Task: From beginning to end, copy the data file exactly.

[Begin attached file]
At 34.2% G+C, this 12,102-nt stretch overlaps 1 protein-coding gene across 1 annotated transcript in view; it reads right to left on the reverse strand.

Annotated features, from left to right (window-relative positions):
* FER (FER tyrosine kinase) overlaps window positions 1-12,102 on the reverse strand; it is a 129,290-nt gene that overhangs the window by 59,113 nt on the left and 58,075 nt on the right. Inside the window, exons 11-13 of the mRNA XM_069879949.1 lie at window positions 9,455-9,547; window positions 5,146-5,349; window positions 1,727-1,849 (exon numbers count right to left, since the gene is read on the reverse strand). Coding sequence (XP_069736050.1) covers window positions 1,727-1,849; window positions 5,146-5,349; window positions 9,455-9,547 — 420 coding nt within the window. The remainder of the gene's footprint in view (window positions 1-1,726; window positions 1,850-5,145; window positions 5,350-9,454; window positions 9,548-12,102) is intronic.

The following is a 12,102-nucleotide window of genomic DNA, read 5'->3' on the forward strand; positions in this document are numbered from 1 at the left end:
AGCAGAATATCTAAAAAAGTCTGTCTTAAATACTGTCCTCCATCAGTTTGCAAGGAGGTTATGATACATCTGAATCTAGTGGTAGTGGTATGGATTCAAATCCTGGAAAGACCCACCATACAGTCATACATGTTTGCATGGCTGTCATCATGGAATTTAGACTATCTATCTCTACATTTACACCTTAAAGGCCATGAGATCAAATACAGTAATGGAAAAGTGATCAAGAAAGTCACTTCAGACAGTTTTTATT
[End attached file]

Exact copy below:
At 34.2% G+C, this 12,102-nt stretch overlaps 1 protein-coding gene across 1 annotated transcript in view; it reads right to left on the reverse strand.

Annotated features, from left to right (window-relative positions):
* FER (FER tyrosine kinase) overlaps window positions 1-12,102 on the reverse strand; it is a 129,290-nt gene that overhangs the window by 59,113 nt on the left and 58,075 nt on the right. Inside the window, exons 11-13 of the mRNA XM_069879949.1 lie at window positions 9,455-9,547; window positions 5,146-5,349; window positions 1,727-1,849 (exon numbers count right to left, since the gene is read on the reverse strand). Coding sequence (XP_069736050.1) covers window positions 1,727-1,849; window positions 5,146-5,349; window positions 9,455-9,547 — 420 coding nt within the window. The remainder of the gene's footprint in view (window positions 1-1,726; window positions 1,850-5,145; window positions 5,350-9,454; window positions 9,548-12,102) is intronic.

The following is a 12,102-nucleotide window of genomic DNA, read 5'->3' on the forward strand; positions in this document are numbered from 1 at the left end:
AGCAGAATATCTAAAAAAGTCTGTCTTAAATACTGTCCTCCATCAGTTTGCAAGGAGGTTATGATACATCTGAATCTAGTGGTAGTGGTATGGATTCAAATCCTGGAAAGACCCACCATACAGTCATACATGTTTGCATGGCTGTCATCATGGAATTTAGACTATCTATCTCTACATTTACACCTTAAAGGCCATGAGATCAAATACAGTAATGGAAAAGTGATCAAGAAAGTCACTTCAGACAGTTTTTATT